Chapter 9 notes civil war reconstruction
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Chapter 9 Notes Civil War & Reconstruction. “The Glory Years”. Was the 15 years or so between the Indian Removals and the Civil War All the 5 Civilized Tribes EXCEPT the Seminoles adopted constitutions. ( They never committed theirs to writing).

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Chapter 9 Notes Civil War & Reconstruction

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Chapter 9 notes civil war reconstruction

Chapter 9 NotesCivil War & Reconstruction


The glory years

“The Glory Years”

Was the 15 years or so between the Indian Removals and the Civil War

All the 5 Civilized Tribes EXCEPT the Seminoles adopted constitutions. ( They never committed theirs to writing)


Chapter 9 notes civil war reconstruction

Slavery in the Seminole Nation was noticeably different, as slaves were able to come and go as they pleased, earn money, and live virtually as freedmenA generous Seminole slave “Gopher John” even loaned Lieutenant Canby $1,500 to buy supplies for hungry travelers However, slave rebellion was still a common fear among slaveholders


Civil war alliances

Civil War Alliances

Most tribal agents were loyal to the Confederate states…because they believed the U.S. Gov’t had abandoned the people of Indian Territory (The Union was seen to be sided with the Gov’t)

They only state bordering Oklahoma, that remained loyal to the Union, was Kansas.

Confederates were interested in Ind. Territory as a source of supplies (Grain, meat, and salt mines)


Cherokees divide over alliances

Cherokees Divide over Alliances

Chief John Ross was a leader that favored neutrality for Indian Territory…sent letters to all tribes advising to stay neutral

Stand Watie, an old enemy from removal days, formed the “Stand Watie’s Cherokee Mounted Rifles”…which he recruited members for the Confederacy

John Ross became the last chief of the 5 Tribes to sign an alliance w/ the South


Alliances con t

Alliances con’t…

Choctaws were almost in total agreement w/south. . . Signed a treaty w/ Confederate agent Albert Pike on July 12, 1861 (along w/Chickasaws)

Creeks signed on July 10, 1861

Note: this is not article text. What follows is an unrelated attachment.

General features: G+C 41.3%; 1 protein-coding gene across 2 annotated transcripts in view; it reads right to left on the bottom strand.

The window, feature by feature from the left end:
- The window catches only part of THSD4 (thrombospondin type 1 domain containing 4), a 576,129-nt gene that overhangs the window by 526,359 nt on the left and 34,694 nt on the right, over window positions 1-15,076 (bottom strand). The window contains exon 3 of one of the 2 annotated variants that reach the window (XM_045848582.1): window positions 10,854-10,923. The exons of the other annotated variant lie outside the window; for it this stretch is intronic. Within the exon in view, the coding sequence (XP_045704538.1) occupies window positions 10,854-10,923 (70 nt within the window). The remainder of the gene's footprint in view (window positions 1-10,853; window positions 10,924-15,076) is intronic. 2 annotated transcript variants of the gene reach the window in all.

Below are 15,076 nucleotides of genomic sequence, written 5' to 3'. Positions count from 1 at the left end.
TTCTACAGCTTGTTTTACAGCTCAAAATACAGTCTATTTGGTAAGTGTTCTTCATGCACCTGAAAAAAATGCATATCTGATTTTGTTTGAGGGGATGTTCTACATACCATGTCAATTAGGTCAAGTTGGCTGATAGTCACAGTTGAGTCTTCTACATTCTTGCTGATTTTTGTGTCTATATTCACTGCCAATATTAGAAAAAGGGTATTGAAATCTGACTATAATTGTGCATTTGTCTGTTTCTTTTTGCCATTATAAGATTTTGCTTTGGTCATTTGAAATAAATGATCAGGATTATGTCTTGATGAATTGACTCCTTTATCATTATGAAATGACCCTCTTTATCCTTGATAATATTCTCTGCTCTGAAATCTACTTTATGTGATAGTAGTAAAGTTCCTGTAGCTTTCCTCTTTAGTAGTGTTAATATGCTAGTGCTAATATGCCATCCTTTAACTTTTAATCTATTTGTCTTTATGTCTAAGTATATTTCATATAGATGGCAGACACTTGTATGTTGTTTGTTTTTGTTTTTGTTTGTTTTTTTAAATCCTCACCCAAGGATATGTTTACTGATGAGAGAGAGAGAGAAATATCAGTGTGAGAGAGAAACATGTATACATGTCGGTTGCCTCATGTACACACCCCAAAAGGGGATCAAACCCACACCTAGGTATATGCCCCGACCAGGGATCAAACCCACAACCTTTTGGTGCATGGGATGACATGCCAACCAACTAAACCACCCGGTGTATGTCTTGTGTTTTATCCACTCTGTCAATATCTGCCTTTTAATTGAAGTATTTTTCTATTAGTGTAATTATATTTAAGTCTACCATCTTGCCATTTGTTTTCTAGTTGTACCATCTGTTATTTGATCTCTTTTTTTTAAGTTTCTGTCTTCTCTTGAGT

Seminoles signed Aug 1, 1861

Finally Western Indians signed the Alliance treaty on Aug 12, 1861

Cherokees “voted” to ally and Ross signed the treaty on Oct 7, 1861!!

**Creeks met internally, and drafted letter to the Union…declared their neutrality and asked for Union protection that was promised in all their treaties**


Battle of round mountain nov 19 1861

Battle of Round MountainNov 19, 1861

1st battle that took place on Indian Territory

Between the Creeks (led by Opothleyahola) and the Confederates

Creeks found a new hiding place in “Tulsey Town” aka Tulsa


Battle of honey springs july 17 1863

Battle of Honey SpringsJuly 17, 1863

Most important battle in Ind. Territory (present day Muskogee)

Like Gettysburg, this was the turning point of the war in the East…and the turning point of the war in Ind. Territory

Fort Gibson was recaptured by the Union


End of war in indian territory

End of War in Indian Territory

July 12, 1862, the Union army surrounded Tahlequah capturing John Ross. . . Who was sent to settle in Philadelphia

Stand Watie was awarded rank of Brigadier General in the Confederate Army (only Indian to attain such a rank)

Official end of the Civil War was April 9, 1865….Watie was the last to surrender anywhere, and gave up finally on June 23, 1865!!


Reconstruction

Reconstruction

The Choctaws were the only tribe to stay true to the South

They admitted to signing treaties siding with the South. . .claiming that as a “separate nation” they had the right to take any steps for their survival

Indian Territory map was completely reconstructed

Reconstruction Treaties were signed in Washington in Jan 1866 with leaders of the 5 Civilized Tribes


Chapter 9 notes civil war reconstruction

Severity of the treaties varied on the bargaining power held by the individual tribesCherokees, Creeks, and Seminoles were forced to make citizens of their own slavesChoctaws and Chickasaws were given the option of adopting blacks or having them removedThe Treaties did allow for the Ind. Territories to re-establish themselves under their own gov’t Congress then awarded franchises to railroads, along with public grants of land ( Ind. Territory was not protected, like they thought they were promised)


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